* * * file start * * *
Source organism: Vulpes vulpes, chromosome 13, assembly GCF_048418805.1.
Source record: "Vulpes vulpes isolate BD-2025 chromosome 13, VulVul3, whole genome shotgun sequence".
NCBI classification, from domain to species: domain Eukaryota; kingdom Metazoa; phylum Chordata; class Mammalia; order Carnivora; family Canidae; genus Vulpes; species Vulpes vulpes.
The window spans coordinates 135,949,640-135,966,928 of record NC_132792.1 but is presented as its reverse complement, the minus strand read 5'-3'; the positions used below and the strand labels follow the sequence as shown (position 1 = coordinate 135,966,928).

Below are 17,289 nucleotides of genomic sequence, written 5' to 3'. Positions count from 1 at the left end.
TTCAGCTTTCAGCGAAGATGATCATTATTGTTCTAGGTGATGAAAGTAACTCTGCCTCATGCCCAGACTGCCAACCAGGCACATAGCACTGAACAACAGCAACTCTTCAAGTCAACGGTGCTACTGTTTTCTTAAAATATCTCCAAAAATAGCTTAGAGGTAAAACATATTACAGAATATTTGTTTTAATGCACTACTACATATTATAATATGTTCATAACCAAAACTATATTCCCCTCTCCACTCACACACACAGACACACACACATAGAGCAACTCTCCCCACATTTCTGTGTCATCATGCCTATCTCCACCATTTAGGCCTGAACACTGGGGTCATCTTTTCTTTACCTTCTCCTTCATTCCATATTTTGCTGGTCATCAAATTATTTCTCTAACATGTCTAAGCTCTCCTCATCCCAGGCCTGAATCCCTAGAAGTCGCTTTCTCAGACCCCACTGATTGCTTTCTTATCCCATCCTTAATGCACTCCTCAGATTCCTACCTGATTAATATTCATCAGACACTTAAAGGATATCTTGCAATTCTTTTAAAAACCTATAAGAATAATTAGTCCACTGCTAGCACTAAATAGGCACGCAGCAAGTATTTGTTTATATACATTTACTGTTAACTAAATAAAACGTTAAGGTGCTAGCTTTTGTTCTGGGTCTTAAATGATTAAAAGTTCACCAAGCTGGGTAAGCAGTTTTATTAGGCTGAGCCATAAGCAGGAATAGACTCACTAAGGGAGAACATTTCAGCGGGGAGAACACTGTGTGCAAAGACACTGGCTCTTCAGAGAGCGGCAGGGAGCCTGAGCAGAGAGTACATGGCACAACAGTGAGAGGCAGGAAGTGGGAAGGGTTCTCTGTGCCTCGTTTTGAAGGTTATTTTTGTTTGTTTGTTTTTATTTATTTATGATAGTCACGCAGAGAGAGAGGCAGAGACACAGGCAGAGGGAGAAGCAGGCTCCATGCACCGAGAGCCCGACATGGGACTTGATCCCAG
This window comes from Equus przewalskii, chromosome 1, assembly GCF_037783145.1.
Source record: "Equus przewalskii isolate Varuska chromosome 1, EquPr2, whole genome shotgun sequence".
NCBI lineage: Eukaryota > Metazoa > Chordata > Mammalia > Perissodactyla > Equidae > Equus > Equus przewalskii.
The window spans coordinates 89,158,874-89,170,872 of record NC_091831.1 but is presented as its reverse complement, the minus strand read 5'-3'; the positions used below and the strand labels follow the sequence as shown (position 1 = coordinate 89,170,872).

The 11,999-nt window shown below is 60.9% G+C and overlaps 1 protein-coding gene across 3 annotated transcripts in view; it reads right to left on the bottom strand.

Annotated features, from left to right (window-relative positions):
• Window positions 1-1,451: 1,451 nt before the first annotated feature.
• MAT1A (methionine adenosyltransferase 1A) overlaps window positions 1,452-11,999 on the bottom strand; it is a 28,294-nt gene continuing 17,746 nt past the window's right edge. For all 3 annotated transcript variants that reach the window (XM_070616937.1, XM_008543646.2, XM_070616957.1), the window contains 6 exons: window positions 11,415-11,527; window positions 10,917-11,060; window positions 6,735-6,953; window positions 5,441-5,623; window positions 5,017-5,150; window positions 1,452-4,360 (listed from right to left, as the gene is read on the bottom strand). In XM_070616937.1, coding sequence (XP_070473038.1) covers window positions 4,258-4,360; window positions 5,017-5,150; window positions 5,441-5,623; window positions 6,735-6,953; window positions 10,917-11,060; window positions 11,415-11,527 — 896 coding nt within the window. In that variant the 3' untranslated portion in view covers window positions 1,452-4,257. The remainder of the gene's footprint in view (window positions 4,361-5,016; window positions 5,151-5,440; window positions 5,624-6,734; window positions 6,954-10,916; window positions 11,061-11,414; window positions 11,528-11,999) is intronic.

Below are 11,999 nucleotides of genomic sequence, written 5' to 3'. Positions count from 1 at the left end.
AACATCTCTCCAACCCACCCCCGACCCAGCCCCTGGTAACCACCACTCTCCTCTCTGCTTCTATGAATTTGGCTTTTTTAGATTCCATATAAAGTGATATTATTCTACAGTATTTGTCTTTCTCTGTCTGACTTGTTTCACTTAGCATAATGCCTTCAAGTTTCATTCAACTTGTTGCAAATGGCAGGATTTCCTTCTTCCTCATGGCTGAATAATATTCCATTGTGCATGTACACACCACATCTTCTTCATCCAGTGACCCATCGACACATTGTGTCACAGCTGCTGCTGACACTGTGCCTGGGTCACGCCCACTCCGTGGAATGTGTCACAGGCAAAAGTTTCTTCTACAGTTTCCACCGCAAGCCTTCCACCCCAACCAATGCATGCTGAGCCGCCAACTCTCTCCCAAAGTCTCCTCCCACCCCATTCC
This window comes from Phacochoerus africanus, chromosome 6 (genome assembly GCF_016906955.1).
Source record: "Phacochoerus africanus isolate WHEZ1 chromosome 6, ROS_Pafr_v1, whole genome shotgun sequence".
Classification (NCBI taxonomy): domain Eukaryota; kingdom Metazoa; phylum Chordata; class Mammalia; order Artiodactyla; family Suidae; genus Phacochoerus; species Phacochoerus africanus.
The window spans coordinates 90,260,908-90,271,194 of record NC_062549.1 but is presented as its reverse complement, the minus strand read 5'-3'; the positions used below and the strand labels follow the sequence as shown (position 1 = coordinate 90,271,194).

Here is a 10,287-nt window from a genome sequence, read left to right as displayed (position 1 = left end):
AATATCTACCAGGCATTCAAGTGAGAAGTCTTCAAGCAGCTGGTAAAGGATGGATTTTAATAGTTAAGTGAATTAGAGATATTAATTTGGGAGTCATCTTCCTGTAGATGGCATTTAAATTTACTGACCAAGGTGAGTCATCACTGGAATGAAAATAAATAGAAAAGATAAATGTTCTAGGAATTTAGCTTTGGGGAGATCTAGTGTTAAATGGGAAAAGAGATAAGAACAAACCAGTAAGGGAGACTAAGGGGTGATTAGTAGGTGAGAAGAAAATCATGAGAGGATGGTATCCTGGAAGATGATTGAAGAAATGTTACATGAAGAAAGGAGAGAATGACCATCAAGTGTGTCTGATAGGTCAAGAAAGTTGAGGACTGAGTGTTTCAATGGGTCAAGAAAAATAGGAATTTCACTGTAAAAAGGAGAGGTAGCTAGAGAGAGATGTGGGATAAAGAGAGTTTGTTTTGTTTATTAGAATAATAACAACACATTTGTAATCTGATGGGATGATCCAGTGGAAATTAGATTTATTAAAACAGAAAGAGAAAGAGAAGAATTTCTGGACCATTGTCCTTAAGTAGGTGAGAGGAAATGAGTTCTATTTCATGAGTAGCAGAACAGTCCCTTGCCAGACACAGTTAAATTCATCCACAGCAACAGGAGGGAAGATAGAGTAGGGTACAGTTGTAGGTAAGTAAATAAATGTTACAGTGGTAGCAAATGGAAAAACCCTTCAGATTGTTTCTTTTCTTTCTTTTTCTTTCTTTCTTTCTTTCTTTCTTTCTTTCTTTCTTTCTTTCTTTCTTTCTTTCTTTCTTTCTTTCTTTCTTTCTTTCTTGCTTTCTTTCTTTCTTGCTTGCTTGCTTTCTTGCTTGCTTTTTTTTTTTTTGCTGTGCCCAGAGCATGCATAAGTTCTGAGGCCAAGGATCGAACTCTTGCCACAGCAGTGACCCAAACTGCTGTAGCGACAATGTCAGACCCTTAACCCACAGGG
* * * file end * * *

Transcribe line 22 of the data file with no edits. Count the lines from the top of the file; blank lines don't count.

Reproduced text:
AATATCTACCAGGCATTCAAGTGAGAAGTCTTCAAGCAGCTGGTAAAGGATGGATTTTAATAGTTAAGTGAATTAGAGATATTAATTTGGGAGTCATCTTCCTGTAGATGGCATTTAAATTTACTGACCAAGGTGAGTCATCACTGGAATGAAAATAAATAGAAAAGATAAATGTTCTAGGAATTTAGCTTTGGGGAGATCTAGTGTTAAATGGGAAAAGAGATAAGAACAAACCAGTAAGGGAGACTAAGGGGTGATTAGTAGGTGAGAAGAAAATCATGAGAGGATGGTATCCTGGAAGATGATTGAAGAAATGTTACATGAAGAAAGGAGAGAATGACCATCAAGTGTGTCTGATAGGTCAAGAAAGTTGAGGACTGAGTGTTTCAATGGGTCAAGAAAAATAGGAATTTCACTGTAAAAAGGAGAGGTAGCTAGAGAGAGATGTGGGATAAAGAGAGTTTGTTTTGTTTATTAGAATAATAACAACACATTTGTAATCTGATGGGATGATCCAGTGGAAATTAGATTTATTAAAACAGAAAGAGAAAGAGAAGAATTTCTGGACCATTGTCCTTAAGTAGGTGAGAGGAAATGAGTTCTATTTCATGAGTAGCAGAACAGTCCCTTGCCAGACACAGTTAAATTCATCCACAGCAACAGGAGGGAAGATAGAGTAGGGTACAGTTGTAGGTAAGTAAATAAATGTTACAGTGGTAGCAAATGGAAAAACCCTTCAGATTGTTTCTTTTCTTTCTTTTTCTTTCTTTCTTTCTTTCTTTCTTTCTTTCTTTCTTTCTTTCTTTCTTTCTTTCTTTCTTTCTTTCTTTCTTTCTTTCTTGCTTTCTTTCTTTCTTGCTTGCTTGCTTTCTTGCTTGCTTTTTTTTTTTTTGCTGTGCCCAGAGCATGCATAAGTTCTGAGGCCAAGGATCGAACTCTTGCCACAGCAGTGACCCAAACTGCTGTAGCGACAATGTCAGACCCTTAACCCACAGGG